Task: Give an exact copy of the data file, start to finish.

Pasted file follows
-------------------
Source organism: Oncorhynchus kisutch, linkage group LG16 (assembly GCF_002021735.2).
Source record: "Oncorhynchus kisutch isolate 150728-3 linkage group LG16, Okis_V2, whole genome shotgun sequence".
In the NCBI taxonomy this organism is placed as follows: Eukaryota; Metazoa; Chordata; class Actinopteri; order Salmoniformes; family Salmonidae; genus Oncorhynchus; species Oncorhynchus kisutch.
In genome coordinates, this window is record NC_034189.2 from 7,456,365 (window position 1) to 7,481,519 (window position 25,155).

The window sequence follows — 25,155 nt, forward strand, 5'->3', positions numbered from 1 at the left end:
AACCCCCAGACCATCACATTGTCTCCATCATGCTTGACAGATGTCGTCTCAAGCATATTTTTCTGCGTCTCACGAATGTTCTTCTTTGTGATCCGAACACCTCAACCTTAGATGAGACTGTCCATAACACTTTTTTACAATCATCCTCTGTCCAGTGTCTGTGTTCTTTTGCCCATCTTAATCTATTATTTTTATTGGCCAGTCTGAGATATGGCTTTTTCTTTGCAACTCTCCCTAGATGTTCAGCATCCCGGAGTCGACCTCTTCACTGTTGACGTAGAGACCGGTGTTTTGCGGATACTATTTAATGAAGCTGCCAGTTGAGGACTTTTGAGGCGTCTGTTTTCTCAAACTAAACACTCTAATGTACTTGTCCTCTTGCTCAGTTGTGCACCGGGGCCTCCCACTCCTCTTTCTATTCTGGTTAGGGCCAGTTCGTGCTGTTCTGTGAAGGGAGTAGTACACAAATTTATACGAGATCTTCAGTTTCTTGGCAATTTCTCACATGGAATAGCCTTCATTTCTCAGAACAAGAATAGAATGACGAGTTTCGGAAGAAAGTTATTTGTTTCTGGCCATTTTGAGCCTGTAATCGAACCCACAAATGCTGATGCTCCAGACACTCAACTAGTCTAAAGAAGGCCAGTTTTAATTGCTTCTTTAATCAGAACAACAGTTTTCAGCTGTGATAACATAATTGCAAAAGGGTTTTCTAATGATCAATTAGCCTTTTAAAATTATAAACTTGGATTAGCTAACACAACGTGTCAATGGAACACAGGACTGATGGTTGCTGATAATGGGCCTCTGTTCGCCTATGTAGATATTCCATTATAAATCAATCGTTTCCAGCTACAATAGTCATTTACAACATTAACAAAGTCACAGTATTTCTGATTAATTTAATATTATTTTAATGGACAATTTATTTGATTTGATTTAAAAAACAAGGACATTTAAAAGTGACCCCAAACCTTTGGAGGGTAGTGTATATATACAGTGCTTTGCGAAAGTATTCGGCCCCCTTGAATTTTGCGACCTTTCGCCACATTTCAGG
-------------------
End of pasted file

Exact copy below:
Source organism: Oncorhynchus kisutch, linkage group LG16 (assembly GCF_002021735.2).
Source record: "Oncorhynchus kisutch isolate 150728-3 linkage group LG16, Okis_V2, whole genome shotgun sequence".
In the NCBI taxonomy this organism is placed as follows: Eukaryota; Metazoa; Chordata; class Actinopteri; order Salmoniformes; family Salmonidae; genus Oncorhynchus; species Oncorhynchus kisutch.
In genome coordinates, this window is record NC_034189.2 from 7,456,365 (window position 1) to 7,481,519 (window position 25,155).

The window sequence follows — 25,155 nt, forward strand, 5'->3', positions numbered from 1 at the left end:
AACCCCCAGACCATCACATTGTCTCCATCATGCTTGACAGATGTCGTCTCAAGCATATTTTTCTGCGTCTCACGAATGTTCTTCTTTGTGATCCGAACACCTCAACCTTAGATGAGACTGTCCATAACACTTTTTTACAATCATCCTCTGTCCAGTGTCTGTGTTCTTTTGCCCATCTTAATCTATTATTTTTATTGGCCAGTCTGAGATATGGCTTTTTCTTTGCAACTCTCCCTAGATGTTCAGCATCCCGGAGTCGACCTCTTCACTGTTGACGTAGAGACCGGTGTTTTGCGGATACTATTTAATGAAGCTGCCAGTTGAGGACTTTTGAGGCGTCTGTTTTCTCAAACTAAACACTCTAATGTACTTGTCCTCTTGCTCAGTTGTGCACCGGGGCCTCCCACTCCTCTTTCTATTCTGGTTAGGGCCAGTTCGTGCTGTTCTGTGAAGGGAGTAGTACACAAATTTATACGAGATCTTCAGTTTCTTGGCAATTTCTCACATGGAATAGCCTTCATTTCTCAGAACAAGAATAGAATGACGAGTTTCGGAAGAAAGTTATTTGTTTCTGGCCATTTTGAGCCTGTAATCGAACCCACAAATGCTGATGCTCCAGACACTCAACTAGTCTAAAGAAGGCCAGTTTTAATTGCTTCTTTAATCAGAACAACAGTTTTCAGCTGTGATAACATAATTGCAAAAGGGTTTTCTAATGATCAATTAGCCTTTTAAAATTATAAACTTGGATTAGCTAACACAACGTGTCAATGGAACACAGGACTGATGGTTGCTGATAATGGGCCTCTGTTCGCCTATGTAGATATTCCATTATAAATCAATCGTTTCCAGCTACAATAGTCATTTACAACATTAACAAAGTCACAGTATTTCTGATTAATTTAATATTATTTTAATGGACAATTTATTTGATTTGATTTAAAAAACAAGGACATTTAAAAGTGACCCCAAACCTTTGGAGGGTAGTGTATATATACAGTGCTTTGCGAAAGTATTCGGCCCCCTTGAATTTTGCGACCTTTCGCCACATTTCAGG